It is a strawman because Reformed theology have emphasized the role of good works and faith in the life of the believers. Our creeds reinforces the necessity of sanctification and yet proclaims Soli Deo Gloria. Good works and faith have roles in salvation. They are results of God’s salvific action. They are not the ‘basis’ of salvation.

    Having addresed that, let me provide a critique of RC soteriology. Trent teaches that good works have a role in salvation. The role being is that ‘good works’ can merit righteousness and eternal life. It is not only the means of being accepted by God but the basis of God’s acceptance of us. Although Trent said that all prior works at the moment of baptism do not merit the grace of justification, all works after baptism merits justification. Trent further emphasized that ‘good works’ satisfies the Divine Law. Important in Trent’s view is the fact that cooperation is needed. This means that man, even in a state of grace, can be lost through mortal sin. Or, his access in Heaven is hampered through venial sins where he has to suffer in purgatory to make atonement of the temporal punishments of sins. This puts the decisive success of God’s saving activity upon man’s decision. If the basis of salvation is internal to us then ‘our cooperation’ is ultimately the act that makes God’s saving activity a success.

    This is where Reformed theology do not agree with Trent. It asserts (and rightly so) that the success of God’s saving activity is dependent on God’s alone. He elects, he provides the covenant and fulfills it through the Cross, he regenerates, he justifies, he sanctifies, he glorifies. He saves us without fail. All acts of God in salvation is his and his alone. The result of those actions are renewed hearts, doing good works, persevering in faith and glorified at the last day. That is why we say “All to the Glory of God” because salvation is solely by grace, by faith in Christ Alone. Insert in this paradigm the idea that somehow man gives the ‘go or no go’ for God’s work to be succesful results in the dependency of the success of God’s saving activity on man, and thus robs him of his glory.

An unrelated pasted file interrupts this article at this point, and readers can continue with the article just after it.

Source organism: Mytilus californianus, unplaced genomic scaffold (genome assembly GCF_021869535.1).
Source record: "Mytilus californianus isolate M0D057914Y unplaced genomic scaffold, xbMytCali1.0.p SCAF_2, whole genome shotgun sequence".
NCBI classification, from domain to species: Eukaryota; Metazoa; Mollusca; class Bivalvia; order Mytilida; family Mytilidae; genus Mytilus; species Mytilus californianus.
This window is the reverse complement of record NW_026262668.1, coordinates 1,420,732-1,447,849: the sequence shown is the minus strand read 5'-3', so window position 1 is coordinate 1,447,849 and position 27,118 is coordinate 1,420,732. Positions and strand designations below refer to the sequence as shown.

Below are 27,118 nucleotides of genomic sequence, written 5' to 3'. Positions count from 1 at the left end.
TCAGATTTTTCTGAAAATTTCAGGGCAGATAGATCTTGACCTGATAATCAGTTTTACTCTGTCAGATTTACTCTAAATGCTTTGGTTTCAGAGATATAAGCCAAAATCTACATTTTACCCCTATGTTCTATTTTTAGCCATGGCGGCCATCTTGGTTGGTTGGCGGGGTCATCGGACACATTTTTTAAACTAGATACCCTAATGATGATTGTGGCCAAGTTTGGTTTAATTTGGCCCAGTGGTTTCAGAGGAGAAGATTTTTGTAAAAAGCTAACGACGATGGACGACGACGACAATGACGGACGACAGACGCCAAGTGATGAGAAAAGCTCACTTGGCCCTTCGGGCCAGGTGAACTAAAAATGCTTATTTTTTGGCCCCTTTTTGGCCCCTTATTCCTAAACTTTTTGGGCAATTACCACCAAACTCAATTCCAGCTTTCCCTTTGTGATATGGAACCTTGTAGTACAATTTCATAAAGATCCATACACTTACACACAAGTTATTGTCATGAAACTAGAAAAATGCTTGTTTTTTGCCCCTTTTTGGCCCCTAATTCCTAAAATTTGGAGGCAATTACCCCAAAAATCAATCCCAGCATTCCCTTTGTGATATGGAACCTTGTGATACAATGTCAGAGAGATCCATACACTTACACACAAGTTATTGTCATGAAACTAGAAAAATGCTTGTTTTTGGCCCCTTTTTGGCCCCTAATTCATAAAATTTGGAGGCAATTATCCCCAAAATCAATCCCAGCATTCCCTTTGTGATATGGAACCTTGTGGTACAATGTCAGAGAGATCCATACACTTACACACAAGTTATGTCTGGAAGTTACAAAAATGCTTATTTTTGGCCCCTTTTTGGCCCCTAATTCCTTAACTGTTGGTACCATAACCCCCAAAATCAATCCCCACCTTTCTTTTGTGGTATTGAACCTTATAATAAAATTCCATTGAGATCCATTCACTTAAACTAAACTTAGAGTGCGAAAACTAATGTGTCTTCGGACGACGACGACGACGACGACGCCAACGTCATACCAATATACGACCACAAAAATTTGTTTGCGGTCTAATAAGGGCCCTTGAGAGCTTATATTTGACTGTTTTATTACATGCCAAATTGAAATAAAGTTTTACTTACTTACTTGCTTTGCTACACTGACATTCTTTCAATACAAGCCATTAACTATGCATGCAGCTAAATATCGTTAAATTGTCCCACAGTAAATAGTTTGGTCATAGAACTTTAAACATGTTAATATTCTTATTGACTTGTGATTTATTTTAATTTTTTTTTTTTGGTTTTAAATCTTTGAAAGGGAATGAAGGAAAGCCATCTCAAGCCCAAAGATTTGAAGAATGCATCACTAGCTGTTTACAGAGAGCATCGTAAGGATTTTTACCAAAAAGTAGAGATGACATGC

Sincerely,
    Joey Henry

  16. Joey:

    “Rome’s theology is that initial justification and final justification differs.”

    I wonder if you can explain in which sense they do really differ.

    Reading your last comment it seems that the difference consist in that the instrumental cause of initial justification (Baptism) is not (¿only?) the instrumental cause of final justification (good works).

    The problem is that Tent never suggest something close to it, as far as I understand.

  17. I recall my realisation, in 1984 – ten years before I knew I had to become a Catholic – that phaenomenologically there was no difference between the Catholic and Reformed view on works. The Catholic says that we are saved by faith working through love (Galatians 5:6). The Reformed seemed to say that we are saved without works – yet every sane Reformed person I had ever known, when presented with a person who says he believes and is saved , but continues to live a life of gross immorality and doesn’t seem worried about it, that the person in question did not have true faith.

    jj

  18. Joey,